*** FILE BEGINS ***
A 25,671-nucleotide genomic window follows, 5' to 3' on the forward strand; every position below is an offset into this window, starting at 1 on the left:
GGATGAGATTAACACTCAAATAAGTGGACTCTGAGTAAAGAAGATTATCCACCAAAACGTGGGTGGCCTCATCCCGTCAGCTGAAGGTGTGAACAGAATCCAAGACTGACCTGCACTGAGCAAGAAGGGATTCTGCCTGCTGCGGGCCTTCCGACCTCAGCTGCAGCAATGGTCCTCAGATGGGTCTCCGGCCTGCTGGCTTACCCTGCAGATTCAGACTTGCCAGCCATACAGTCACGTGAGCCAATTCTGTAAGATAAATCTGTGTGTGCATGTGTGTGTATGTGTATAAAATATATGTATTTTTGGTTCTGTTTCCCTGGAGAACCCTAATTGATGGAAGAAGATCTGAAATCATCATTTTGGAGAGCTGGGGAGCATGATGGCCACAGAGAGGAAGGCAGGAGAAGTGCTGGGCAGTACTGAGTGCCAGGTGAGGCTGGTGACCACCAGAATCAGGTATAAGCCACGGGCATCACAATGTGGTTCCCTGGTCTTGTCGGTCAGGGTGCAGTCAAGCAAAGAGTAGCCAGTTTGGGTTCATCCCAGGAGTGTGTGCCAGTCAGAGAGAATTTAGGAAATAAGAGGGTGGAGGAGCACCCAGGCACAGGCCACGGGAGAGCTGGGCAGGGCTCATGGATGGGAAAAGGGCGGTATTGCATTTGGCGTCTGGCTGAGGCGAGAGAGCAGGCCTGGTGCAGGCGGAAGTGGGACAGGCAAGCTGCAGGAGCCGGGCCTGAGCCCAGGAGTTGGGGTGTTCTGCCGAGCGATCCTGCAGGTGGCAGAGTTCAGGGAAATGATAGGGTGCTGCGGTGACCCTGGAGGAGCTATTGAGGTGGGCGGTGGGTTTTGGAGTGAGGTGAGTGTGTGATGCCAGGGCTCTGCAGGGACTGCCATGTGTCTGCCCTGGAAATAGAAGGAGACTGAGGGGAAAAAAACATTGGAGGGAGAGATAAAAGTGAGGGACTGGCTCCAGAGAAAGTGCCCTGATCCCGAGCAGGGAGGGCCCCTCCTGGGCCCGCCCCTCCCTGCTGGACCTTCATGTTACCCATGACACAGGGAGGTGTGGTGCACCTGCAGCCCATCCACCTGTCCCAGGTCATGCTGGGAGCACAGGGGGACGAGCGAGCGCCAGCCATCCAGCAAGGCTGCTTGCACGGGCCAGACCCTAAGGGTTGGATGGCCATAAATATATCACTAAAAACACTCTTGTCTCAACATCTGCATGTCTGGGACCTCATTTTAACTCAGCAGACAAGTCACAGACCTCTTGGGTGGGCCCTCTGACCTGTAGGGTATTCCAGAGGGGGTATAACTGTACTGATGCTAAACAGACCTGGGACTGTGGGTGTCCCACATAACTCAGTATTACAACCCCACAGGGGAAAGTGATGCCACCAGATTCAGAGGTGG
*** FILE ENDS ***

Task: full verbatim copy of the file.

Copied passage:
A 25,671-nucleotide genomic window follows, 5' to 3' on the forward strand; every position below is an offset into this window, starting at 1 on the left:
GGATGAGATTAACACTCAAATAAGTGGACTCTGAGTAAAGAAGATTATCCACCAAAACGTGGGTGGCCTCATCCCGTCAGCTGAAGGTGTGAACAGAATCCAAGACTGACCTGCACTGAGCAAGAAGGGATTCTGCCTGCTGCGGGCCTTCCGACCTCAGCTGCAGCAATGGTCCTCAGATGGGTCTCCGGCCTGCTGGCTTACCCTGCAGATTCAGACTTGCCAGCCATACAGTCACGTGAGCCAATTCTGTAAGATAAATCTGTGTGTGCATGTGTGTGTATGTGTATAAAATATATGTATTTTTGGTTCTGTTTCCCTGGAGAACCCTAATTGATGGAAGAAGATCTGAAATCATCATTTTGGAGAGCTGGGGAGCATGATGGCCACAGAGAGGAAGGCAGGAGAAGTGCTGGGCAGTACTGAGTGCCAGGTGAGGCTGGTGACCACCAGAATCAGGTATAAGCCACGGGCATCACAATGTGGTTCCCTGGTCTTGTCGGTCAGGGTGCAGTCAAGCAAAGAGTAGCCAGTTTGGGTTCATCCCAGGAGTGTGTGCCAGTCAGAGAGAATTTAGGAAATAAGAGGGTGGAGGAGCACCCAGGCACAGGCCACGGGAGAGCTGGGCAGGGCTCATGGATGGGAAAAGGGCGGTATTGCATTTGGCGTCTGGCTGAGGCGAGAGAGCAGGCCTGGTGCAGGCGGAAGTGGGACAGGCAAGCTGCAGGAGCCGGGCCTGAGCCCAGGAGTTGGGGTGTTCTGCCGAGCGATCCTGCAGGTGGCAGAGTTCAGGGAAATGATAGGGTGCTGCGGTGACCCTGGAGGAGCTATTGAGGTGGGCGGTGGGTTTTGGAGTGAGGTGAGTGTGTGATGCCAGGGCTCTGCAGGGACTGCCATGTGTCTGCCCTGGAAATAGAAGGAGACTGAGGGGAAAAAAACATTGGAGGGAGAGATAAAAGTGAGGGACTGGCTCCAGAGAAAGTGCCCTGATCCCGAGCAGGGAGGGCCCCTCCTGGGCCCGCCCCTCCCTGCTGGACCTTCATGTTACCCATGACACAGGGAGGTGTGGTGCACCTGCAGCCCATCCACCTGTCCCAGGTCATGCTGGGAGCACAGGGGGACGAGCGAGCGCCAGCCATCCAGCAAGGCTGCTTGCACGGGCCAGACCCTAAGGGTTGGATGGCCATAAATATATCACTAAAAACACTCTTGTCTCAACATCTGCATGTCTGGGACCTCATTTTAACTCAGCAGACAAGTCACAGACCTCTTGGGTGGGCCCTCTGACCTGTAGGGTATTCCAGAGGGGGTATAACTGTACTGATGCTAAACAGACCTGGGACTGTGGGTGTCCCACATAACTCAGTATTACAACCCCACAGGGGAAAGTGATGCCACCAGATTCAGAGGTGG